It’s wild how like… JKR is so skilled at so many aspects of writing, especially in little character moments, but when it comes to implications of throwaway lines she just… not a SINGLE thought. 

Like in Chamber of Secrets, when Harry is talking to Tom / Voldemort and is like, you Framed Hagrid, Tom is like, yeah he was always trying to raise monsters, 

he says that Hagrid tried to raise werewolf cubs under his bed like… 

oh you mean like, children? like human children? 






My favorite thing ever is how Ron just sent Charlie a random letter like “hey yo there’s an illegal dragon at hogwarts, could you come and smuggle it out of here, please?” and Charlie was just like “yeah sure, I’ll trespass into the castle and steal a dangerous magical creature, of course, lemme just hit up my friends”

It’s better if you imagine Charlie and co as a group of Grad Students trying to avoid their other responsibilities.

Charlie is drunkenly revising the third draft of his thesis on proper care and feeding of greenhorns when his family owl slams into the window. 

Three of his friends jump and look around. Glinda doesn’t raise her head from her folded arms; only groans, “Is that Baines coming to do me in?” 

Charlie totters to the window and fetches Errol from the window pane. “No such luck,” he says. “You’re still going to have to take the exam.” After some consideration, Charlie lays him on a clear patch of floor to recover. “Do owls take firewhiskey?” he asks the room at large. 

“It’s not fair,” Glinda wails into the tabletop. “I swear he didn’t say anything about Bridgewort’s handling practices when we did the review in class.” 

“Oh, Merlin,” says Ali, freezing over their notes like a Medusa wyvern had bitten them. “Oh, Merlin’s sweet saggy socks. Is he covering Bridgewort?” 

“That’s what he said when I went to his office hours.” Glinda sits up. “You know his lapdragon singed my new sweater?!” 

Charlie decides not to give Errol a nip of whiskey. Flying under the influence is really not done. He unties the letter from Errol’s leg. Ron’s childish spiky handwriting spells out Charlie’s name on the front. Inside is a hastily scrawled message. 

“Yes, we know it ruined your sweater,” snaps Ysabelle. “You told us twenty times. Why didn’t you tell us Baines told you we’re going to be tested on Bridgewort?”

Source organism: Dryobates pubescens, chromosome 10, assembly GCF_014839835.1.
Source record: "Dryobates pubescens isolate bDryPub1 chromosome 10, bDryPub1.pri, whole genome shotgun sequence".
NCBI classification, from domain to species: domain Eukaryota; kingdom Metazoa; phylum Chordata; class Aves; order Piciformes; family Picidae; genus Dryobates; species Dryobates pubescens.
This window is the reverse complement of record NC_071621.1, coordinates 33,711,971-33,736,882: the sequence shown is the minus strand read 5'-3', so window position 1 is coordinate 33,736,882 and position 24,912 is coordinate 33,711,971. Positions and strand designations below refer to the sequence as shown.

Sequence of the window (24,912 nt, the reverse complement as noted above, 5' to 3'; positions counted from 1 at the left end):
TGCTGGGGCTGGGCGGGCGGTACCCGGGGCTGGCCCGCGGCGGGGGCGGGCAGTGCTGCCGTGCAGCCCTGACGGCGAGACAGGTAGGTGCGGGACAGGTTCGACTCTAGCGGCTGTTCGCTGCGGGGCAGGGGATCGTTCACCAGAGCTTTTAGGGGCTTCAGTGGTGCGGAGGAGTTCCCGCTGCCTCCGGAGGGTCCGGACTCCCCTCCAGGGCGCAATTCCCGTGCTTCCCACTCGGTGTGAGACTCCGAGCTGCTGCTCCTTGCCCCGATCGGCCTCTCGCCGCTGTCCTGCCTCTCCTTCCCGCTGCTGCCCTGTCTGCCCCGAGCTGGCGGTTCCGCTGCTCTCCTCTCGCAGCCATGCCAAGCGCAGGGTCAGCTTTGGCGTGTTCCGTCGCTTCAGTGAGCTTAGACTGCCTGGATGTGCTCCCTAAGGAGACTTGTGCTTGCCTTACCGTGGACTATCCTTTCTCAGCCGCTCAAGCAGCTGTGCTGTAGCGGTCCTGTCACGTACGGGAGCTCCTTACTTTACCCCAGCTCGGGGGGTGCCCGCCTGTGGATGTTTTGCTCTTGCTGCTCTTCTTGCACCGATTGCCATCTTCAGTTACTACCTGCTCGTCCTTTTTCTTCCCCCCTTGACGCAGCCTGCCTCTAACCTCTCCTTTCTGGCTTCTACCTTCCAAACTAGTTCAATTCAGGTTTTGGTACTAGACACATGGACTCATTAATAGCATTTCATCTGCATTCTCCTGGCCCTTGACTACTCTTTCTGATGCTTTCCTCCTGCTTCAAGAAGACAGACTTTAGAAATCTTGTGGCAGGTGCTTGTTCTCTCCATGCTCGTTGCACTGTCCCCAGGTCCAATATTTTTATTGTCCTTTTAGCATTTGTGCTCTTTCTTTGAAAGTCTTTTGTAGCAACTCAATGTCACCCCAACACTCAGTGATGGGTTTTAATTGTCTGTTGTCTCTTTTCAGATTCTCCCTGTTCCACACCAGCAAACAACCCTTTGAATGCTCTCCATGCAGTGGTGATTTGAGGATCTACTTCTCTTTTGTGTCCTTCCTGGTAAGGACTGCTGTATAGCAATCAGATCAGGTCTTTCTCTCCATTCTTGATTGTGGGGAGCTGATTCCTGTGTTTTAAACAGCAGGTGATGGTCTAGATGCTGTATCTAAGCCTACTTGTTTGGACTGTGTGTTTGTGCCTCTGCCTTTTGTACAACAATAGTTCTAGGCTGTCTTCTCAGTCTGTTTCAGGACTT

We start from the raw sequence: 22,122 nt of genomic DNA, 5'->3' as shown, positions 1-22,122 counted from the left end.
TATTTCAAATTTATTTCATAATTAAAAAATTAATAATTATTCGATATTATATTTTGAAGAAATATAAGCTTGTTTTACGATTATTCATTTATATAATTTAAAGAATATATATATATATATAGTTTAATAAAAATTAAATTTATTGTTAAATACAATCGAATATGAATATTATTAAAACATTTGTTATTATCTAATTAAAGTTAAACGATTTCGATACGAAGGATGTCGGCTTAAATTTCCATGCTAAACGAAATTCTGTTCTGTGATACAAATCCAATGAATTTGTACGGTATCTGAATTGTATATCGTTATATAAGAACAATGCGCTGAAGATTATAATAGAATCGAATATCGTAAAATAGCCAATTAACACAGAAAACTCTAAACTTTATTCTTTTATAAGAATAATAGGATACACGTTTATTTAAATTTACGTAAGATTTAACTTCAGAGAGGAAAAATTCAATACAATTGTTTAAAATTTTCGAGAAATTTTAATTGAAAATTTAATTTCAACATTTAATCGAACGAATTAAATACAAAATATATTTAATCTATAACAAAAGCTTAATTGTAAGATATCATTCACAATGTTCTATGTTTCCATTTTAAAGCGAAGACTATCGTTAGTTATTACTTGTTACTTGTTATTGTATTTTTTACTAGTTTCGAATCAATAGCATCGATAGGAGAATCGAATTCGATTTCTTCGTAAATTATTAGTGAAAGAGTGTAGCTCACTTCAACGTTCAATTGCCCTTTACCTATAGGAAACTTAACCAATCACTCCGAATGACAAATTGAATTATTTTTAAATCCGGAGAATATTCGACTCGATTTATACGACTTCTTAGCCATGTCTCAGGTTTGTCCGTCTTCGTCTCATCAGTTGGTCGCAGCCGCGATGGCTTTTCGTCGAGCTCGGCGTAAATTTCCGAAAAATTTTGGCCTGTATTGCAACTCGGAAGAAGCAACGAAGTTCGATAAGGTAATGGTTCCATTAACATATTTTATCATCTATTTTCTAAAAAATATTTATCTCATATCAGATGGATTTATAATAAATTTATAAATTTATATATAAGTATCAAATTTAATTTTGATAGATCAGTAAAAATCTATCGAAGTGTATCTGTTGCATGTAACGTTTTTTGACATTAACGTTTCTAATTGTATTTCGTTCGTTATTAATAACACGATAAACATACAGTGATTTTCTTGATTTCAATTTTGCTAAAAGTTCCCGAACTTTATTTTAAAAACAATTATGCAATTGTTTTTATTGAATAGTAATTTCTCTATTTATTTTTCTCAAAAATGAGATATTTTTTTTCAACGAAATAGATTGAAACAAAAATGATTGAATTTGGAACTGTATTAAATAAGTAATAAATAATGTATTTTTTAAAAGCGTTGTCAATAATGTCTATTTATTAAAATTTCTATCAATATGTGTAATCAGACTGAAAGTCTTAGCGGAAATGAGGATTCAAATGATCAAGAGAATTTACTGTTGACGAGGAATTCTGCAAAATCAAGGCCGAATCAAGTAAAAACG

“I meant to,” says Glinda. “Sorry.” She flicks her pile of notes. “I was lost in the miasma of gloom and desperation.” 

Ali puts their head back and groans. “I’m gonna die. I’m gonna say ‘fuck it’ and just fucking walk into a dragon’s mouth so I don’t have to do this.” 

“Hey,” says Charlie. They don’t hear him. 

“How much is this worth again?” Glinda asks her bottle of butterbeer. 

“Twenty-five percent,” Ali and Ysabelle chorus. Ysabelle adds, “and the thesis is fifty percent of our total grade.” 

“Hey!” Charlie repeats. They look at him. He waves Ron’s letter. “My littlest brother at Hogwarts has an illegal dragon he needs to get off campus. Anybody up for a midnight flight?” 

Ali slams their hands down on the table and stands up. “Fuck yes,” they say decisively. “Maybe I’ll fly into the Whomping Willow and die a quick death.” 

Welcome to grad school

Charlie’s friends: I want to die





So back in the eighth grade (a good eight years ago) I thought of this scenario where the Marauders wanted to find a loophole for the ‘No students out of bed at night” rule. And I came to the conclusion that they would absolutely sit on their beds and levitate them throughout the corridors so that they were never actually technically out of bed. And it’s been eight years and I just remembered this headcanon and I still think that they absolutely would have done this.

someone please write a fic where they debate the technicalities of this with McGonagall

“Out.” McGonagall was practically vibrating, the tip of her hat quivering like a compass needle; from yearly observation, Sirius was reasonably sure its four Cardinal Directions were What Is Going On Here, Stop, Ten Points From Gryffindor and Detention, and there was no doubt the wind was currently blowing a strong North-North Detention. He grinned. Knowing they were going to lose eventually didn’t make this any less amazing; there wasn’t even room in the corridor for all four beds to float abreast, and Peter’s was behind his, listing like a boat in rough waters with his inevitable nervousness. Peter hated detention – the rest of them pretty much took it in their stride at this point. Besides, Sirius thought impatiently, he was enjoying it a minute ago. It was probably him giggling that woke her up. Or Remus, bouncing the end of his bed into one of the portraits by accident. That guy must have been pretty square in life; he went off like a roman candle.

Like always, in trouble, he felt giddy; it would be bad, but the consequences here were so easy compared to what he’d left behind that he could never help the hysterical weightlessness that came hot on the heels of the scandalised gasp of a teacher. Fifty house points still hurt a lot less than fifty other things. But James was talking.